Visit any of the websites that either forecast NFL season win totals or put out odds for people to wager on them, and they all have the Houston Texans forecast to win around eight games this season. In the AFC South, history tells us that may very well be good enough to win the division if it remains as ragged as it's been the past three years.
However, eight wins will not be an improvement record-wise over any of the first three seasons of Bill O'Brien's Texans head coaching career, all of which finished at 9-7. In order to outperform expectations, the Texans will need some unforeseen improvement from some lower-tier players on the depth chart. In Texans history, the patron saints of this "unexpected hero" status are Arian Foster (led league in rushing in his second season in 2010) and A.J. Bouye (Pro Bowl-level season at cornerback last season).
So if the Texans are going to be something other than a .500, middle-of-the-road outfit, who are some of the players that are in line to put forth contributions far above their individual forecasts? Well, as training camp opens Wednesday, here are five to think about...
KENDALL LAMM, OT
Right now, there are a handful of spots on this team where we have no idea who the starter will be in Week 1. Right tackle is one of those spots, and with Duane Brown a holdout possibility, there will be plenty of snaps to go around in training camp for guys (like Lamm) looking to get their feet soaking wet. Chris Clark was the next man up last season after Derek Newton went down with a couple of shredded knees, and make no mistake — Clark was awful. The team is reportedly high on Lamm, and if he solidifies right tackle opposite Brown on the left, the offensive line will be far less problematic than most think it will be right now.
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BRENNAN SCARLETT, OLB
Here's another starting position that's up for grabs, and wow, is whoever gets it the luckiest player on the face of the NFL Earth? Right now, it's Scarlett listed on the depth chart, and as scary as this sounds, there's really not a ton of competition for a guy who was an undrafted free agent just one season ago. Perhaps Scarlett was disappointed about not being drafted last season, but starting in a front seven with Clowney, Watt, Mercilus, Cushing, McKinney and Reader is about as good a "landing on your feet" situation as one could imagine.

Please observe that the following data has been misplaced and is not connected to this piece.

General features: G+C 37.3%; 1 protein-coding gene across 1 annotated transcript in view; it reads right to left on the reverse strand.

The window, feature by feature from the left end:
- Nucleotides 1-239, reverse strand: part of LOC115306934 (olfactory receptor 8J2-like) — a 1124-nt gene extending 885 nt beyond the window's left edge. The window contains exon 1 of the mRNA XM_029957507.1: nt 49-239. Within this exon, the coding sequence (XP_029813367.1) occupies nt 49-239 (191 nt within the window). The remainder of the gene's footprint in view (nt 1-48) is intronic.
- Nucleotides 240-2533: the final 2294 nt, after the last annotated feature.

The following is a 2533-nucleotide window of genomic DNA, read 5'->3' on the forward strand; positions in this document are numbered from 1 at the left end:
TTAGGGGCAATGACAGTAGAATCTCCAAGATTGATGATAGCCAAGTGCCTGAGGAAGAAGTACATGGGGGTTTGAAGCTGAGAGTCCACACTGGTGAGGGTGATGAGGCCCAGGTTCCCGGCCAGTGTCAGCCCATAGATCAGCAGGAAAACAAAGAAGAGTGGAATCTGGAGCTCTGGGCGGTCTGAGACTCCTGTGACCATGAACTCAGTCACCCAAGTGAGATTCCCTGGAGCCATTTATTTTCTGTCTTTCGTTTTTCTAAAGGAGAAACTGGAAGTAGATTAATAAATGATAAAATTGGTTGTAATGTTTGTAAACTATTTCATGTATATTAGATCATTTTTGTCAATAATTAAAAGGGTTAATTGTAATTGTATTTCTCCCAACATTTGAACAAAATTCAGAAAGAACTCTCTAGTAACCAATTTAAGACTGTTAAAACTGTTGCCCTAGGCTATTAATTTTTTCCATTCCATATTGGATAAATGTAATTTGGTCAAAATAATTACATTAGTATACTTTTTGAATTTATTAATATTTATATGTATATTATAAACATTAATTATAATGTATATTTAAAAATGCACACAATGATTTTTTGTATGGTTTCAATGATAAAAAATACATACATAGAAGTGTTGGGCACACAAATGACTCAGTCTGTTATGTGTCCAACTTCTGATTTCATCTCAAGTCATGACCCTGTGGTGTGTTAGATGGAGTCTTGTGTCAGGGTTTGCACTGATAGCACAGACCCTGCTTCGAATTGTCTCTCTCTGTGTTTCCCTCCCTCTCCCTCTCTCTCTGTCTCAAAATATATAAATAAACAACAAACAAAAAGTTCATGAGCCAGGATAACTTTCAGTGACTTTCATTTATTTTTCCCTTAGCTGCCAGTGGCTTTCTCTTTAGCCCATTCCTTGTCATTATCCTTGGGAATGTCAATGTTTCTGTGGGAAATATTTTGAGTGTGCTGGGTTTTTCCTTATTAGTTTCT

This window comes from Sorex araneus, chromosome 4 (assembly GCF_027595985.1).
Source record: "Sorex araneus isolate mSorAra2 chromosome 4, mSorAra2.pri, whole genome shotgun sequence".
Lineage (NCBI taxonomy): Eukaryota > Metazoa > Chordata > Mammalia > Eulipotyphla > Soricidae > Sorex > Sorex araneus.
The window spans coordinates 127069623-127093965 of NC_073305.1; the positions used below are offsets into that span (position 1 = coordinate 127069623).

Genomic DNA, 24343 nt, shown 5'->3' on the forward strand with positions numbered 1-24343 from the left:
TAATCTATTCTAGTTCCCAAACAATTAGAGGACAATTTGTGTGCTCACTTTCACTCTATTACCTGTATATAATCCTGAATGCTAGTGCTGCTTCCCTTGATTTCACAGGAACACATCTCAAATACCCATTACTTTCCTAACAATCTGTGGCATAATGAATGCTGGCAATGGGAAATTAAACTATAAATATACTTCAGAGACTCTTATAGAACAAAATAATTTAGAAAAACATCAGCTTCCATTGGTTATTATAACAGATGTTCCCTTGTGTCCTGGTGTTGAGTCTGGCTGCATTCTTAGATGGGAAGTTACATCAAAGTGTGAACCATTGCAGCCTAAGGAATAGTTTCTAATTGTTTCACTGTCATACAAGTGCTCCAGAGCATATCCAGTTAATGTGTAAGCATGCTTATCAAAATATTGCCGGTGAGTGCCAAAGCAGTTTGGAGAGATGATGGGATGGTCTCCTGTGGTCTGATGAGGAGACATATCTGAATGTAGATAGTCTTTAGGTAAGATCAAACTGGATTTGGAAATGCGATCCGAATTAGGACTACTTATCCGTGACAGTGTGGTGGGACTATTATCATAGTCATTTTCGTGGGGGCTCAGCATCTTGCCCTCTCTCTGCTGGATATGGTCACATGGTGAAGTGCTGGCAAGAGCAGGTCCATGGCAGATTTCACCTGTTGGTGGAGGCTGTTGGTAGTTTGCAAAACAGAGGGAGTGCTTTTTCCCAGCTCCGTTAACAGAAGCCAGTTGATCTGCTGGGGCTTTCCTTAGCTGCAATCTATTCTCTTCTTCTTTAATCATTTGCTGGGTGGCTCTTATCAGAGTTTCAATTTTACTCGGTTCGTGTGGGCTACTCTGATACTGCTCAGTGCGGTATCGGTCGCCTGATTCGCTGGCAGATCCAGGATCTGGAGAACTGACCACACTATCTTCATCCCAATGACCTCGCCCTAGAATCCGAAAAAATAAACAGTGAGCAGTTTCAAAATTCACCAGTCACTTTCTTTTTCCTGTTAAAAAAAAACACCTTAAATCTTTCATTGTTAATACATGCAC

K.J. DILLON, S
The final starting position about which we are all pretty much clueless over who might be starting is the second safety spot next to Andre Hal. There is major 2017-version-of-Bouye potential for whoever wins that spot, with snaps galore and a front seven that should create plenty of game-changing play opportunities. (Just ask Quintin Demps, who parlayed his six picks last season into $14 million from the Bears.) We will plug in 2016 fifth-round pick Dillon, who is coming back from a season-ending knee injury in his rookie season.
STEPHEN ANDERSON, TE
BRAXTON MILLER, WR
If the Texans are going to rise from the 2016 ashes of impotent passing offenses, not only will they need better quarterback play (which is nearly a lock just based on the fact that it's hard to be worse than Brock Osweiler was last season), but whoever the quarterback is will need consistent, complementary targets after DeAndre Hopkins and, one hopes, an improved Will Fuller. A third option, to move the chains or provide the occasional big play, would be welcomed. The easy choice for that role is one of the top two tight ends, C.J. Fiedorowicz or Ryan Griffin, but this post is about unexpected heroes. The team really likes Anderson, so maybe he becomes a go-to guy on third downs, and Miller has so many physical tools in his bag, it'd be a major disappointment if he didn't at least triple his 15-catch total from 2016.
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